The adventures of Gustave H, a legendary concierge at a famous hotel from the fictional Republic of Zubrowka between the first and second World Wars, and Zero Moustafa, the lobby boy who becomes his most trusted friend.
With a plan to exact revenge on a mythical shark that killed his partner, Oceanographer Steve Zissou (Bill Murray) rallies a crew that includes his estranged wife, a journalist, and a man who may or may not be his son.
A seasoned FBI agent pursues Frank Abagnale Jr. who, before his 19th birthday, successfully forged millions of dollars' worth of checks while posing as a Pan Am pilot, a doctor, and a legal prosecutor.
GRAND BUDAPEST HOTEL recounts the adventures of Gustave H, a legendary concierge at a famous European hotel between the wars, and Zero Moustafa, the lobby boy who becomes his most trusted friend. The story involves the theft and recovery of a priceless Renaissance painting and the battle for an enormous family fortune -- all against the back-drop of a suddenly and dramatically changing Continent.Written by
Fox Searchlight Pictures
The fictional town of Nebelsbad (home of the Grand Hotel Budapest) is based upon the spa town of Karlovy Vary (Carlsbad) in the Czech Republic. 3 minutes into the film, people can be seen using an elevator to reach the statue of a deer (or stag) on a rocky outcrop. This is almost an exact copy of the deer at Jeleni skok (Deer Jump), a famous landmark overlooking Karlovy Vary. In the film, Nebelsbad is in the Alpine Sudetenwaltz and Karlovy Vary lies in what was, prior to WW2, the Sudetenland. Karlovy Vary has its own 'Grand Hotel'; the Grandhotel Pupp, which has appeared in many films, including Casino Royale and Last Holiday. Although the hotel is not connected to a funicular, there is one in Karlovy Vary which allows people to visit the statue at Deer Jump. See more »
In the beginning of the movie, during the author's conversation with the concierge, Monsieur Jean runs to a guest who is choking and uses the Heimlich maneuver, squeezing the guest's chest from behind. Dr. Henry Heimlich first described the Heimlich Maneuver in Journal of the American Medical Association in 1974. See more »
It is an extremely common mistake. People think the writer's imagination is always at work, that he's constantly inventing an endless supply of incidents and episodes; that he simply dreams up his stories out of thin air. In point of fact, the opposite is true. Once the public knows you're a writer, they bring the characters and events to you. And as long as you maintain your ability to look, and to carefully listen, these stories will continue to...
[...] See more »
Near the end of the closing credits, an animated Russian figure does a traditional dance. See more »
The Linden Tree
Written by Pavel Vasilevich Kulikov
Performed by Osipov State Russian Folk Orchestra, Vitaly Gnutov
Courtesy of Natalya Abramyan and National Music Publishers
Courtesy of Universal International Music B.V. Under license from Universal Music Enterprises See more »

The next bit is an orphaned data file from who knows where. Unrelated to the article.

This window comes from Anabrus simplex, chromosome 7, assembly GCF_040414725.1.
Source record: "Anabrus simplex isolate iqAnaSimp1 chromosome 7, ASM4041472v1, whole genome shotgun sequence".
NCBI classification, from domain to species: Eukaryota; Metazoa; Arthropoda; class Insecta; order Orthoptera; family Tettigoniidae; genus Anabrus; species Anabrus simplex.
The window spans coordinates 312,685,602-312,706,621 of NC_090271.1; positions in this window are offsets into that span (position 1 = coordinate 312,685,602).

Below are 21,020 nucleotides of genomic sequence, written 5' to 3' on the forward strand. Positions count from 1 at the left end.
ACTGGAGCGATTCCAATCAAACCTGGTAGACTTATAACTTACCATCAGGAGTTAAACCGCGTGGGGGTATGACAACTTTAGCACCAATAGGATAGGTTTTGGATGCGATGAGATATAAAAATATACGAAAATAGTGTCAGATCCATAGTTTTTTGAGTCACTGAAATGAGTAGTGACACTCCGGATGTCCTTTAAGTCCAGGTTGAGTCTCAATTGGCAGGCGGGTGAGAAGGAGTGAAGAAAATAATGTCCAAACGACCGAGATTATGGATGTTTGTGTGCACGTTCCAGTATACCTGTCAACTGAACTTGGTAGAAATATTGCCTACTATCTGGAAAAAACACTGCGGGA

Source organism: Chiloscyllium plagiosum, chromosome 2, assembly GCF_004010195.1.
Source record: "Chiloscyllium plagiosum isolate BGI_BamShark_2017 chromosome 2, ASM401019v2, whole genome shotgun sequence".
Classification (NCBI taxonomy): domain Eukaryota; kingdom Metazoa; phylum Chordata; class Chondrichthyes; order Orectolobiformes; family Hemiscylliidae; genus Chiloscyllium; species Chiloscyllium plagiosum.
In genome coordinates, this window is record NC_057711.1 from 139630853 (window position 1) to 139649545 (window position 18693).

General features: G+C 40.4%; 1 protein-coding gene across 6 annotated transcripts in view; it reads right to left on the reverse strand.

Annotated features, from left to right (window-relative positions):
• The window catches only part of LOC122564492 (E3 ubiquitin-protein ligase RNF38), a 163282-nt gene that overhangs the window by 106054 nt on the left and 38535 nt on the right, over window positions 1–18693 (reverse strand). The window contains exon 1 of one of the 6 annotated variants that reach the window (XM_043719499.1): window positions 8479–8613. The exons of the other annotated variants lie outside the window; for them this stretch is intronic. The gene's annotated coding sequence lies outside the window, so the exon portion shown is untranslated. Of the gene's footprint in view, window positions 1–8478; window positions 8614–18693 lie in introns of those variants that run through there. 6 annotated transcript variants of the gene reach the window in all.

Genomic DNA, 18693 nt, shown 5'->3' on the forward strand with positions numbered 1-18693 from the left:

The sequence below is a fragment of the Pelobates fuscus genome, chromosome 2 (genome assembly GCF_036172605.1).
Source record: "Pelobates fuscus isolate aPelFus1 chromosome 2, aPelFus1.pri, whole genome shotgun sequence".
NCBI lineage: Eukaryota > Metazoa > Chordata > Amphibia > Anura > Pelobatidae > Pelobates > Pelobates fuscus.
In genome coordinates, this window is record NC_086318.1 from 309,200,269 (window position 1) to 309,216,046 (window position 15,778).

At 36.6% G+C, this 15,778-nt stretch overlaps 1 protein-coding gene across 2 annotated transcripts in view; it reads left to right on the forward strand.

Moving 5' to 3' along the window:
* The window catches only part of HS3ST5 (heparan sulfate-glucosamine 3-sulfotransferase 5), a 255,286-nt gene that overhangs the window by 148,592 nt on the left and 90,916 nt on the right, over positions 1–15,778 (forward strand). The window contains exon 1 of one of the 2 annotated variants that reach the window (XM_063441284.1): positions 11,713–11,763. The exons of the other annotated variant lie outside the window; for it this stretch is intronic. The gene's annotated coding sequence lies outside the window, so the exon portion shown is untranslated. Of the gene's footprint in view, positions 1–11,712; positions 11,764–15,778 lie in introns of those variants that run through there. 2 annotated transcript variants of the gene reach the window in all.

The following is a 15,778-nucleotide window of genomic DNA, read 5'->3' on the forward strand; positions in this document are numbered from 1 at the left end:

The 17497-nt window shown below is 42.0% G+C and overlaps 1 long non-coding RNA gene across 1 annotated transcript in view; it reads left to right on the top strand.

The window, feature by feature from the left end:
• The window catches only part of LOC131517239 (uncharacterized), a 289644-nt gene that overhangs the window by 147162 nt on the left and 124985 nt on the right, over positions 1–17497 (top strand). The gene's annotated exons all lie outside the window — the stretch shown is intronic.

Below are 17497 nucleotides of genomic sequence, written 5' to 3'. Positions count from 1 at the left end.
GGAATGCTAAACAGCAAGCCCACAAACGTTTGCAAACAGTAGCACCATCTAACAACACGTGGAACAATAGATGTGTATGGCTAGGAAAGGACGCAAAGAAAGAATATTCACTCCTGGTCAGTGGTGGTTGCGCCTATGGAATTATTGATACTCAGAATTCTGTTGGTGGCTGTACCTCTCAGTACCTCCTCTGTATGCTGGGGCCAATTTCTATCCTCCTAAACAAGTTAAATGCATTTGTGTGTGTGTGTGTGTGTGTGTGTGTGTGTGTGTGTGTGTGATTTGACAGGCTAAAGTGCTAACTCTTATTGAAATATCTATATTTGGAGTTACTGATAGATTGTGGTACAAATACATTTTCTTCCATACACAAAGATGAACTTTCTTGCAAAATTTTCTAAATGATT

That it was directed by Wes Anderson (who has a unique style that really fascinates, but admittedly not everybody will like or warm to his style) and that the cast is so stellar were reasons enough to see 'The Grand Budapest Hotel' in the first place, as well as its many accolades and critical acclaim.
While it isn't quite flawless, and it is easy to see why a number of people don't like or will not like it (due to a lot of the cast's roles being pretty short, only Gustave and Zero being fully fleshed out of the characters and those who have a problem with Anderson's style), 'The Grand Budapest Hotel' is a visually stunning, hugely entertaining, wonderfully weird and impeccably cast and acted film.
It really stuns visually, with cinematography that is not only clever in technique but also gorgeous in aesthetic and tight, fluid editing. The costumes, production design and hair and make-up richly deserved their Oscar/Academy Award wins, the costume and production design have a lusciously colourful fairy-tale feel while also given substance by the bleakly atmospheric quality that reflects the crime drama aspect of the story brilliantly.
Alexandre Desplat also received an Oscar, and with its hauntingly hypnotic and entrancing tones it richly deserved it as to me it was by far the best score of those nominated. Anderson directs superbly, the story balances darkness and quirkiness to great effect (the prison scene is unforgettable) and it's never too simplistic or convoluted (though of course the visuals, dialogue and performances make much more of an impact) and the screenplay is a sublime mixture of the dark, the quirky, the witty and the subtle delivered with rapid-fire.
'The Grand Budapest Hotel' boasts an impeccable cast and pretty much everybody does a splendid job, though many of the roles are short. My only criticism of the film is that Harvey Keitel and Saoirse Ronan are underused and just get lost amongst everything else, an unrecognisable Tilda Swinton also has little to do but still gives a bat-out-of-hell performance.
Bill Murray, F. Murray Abraham, Jeff Goldblum, Jason Schwartzman and Owen Wilson give very entertaining performances, while Edward Norton is delightfully droll and Adrien Brody and especially Willem Dafoe bring sinister foreboding to the film. Some may say that Tony Revolori is overshadowed by the more experienced cast members (being the only newcomer in a large cast of big names), but to me he more than holds his own and effectively plays it straight. The film belongs to Ralph Fiennes, in what is essentially the heart of the film, while he has always been a fine actor he has not given a performance this brilliant in years, never knew he could be so riotously funny.
In conclusion, a wonderful film and a hotel well worth revisiting more than once if to one's taste. 9/10 Bethany Cox
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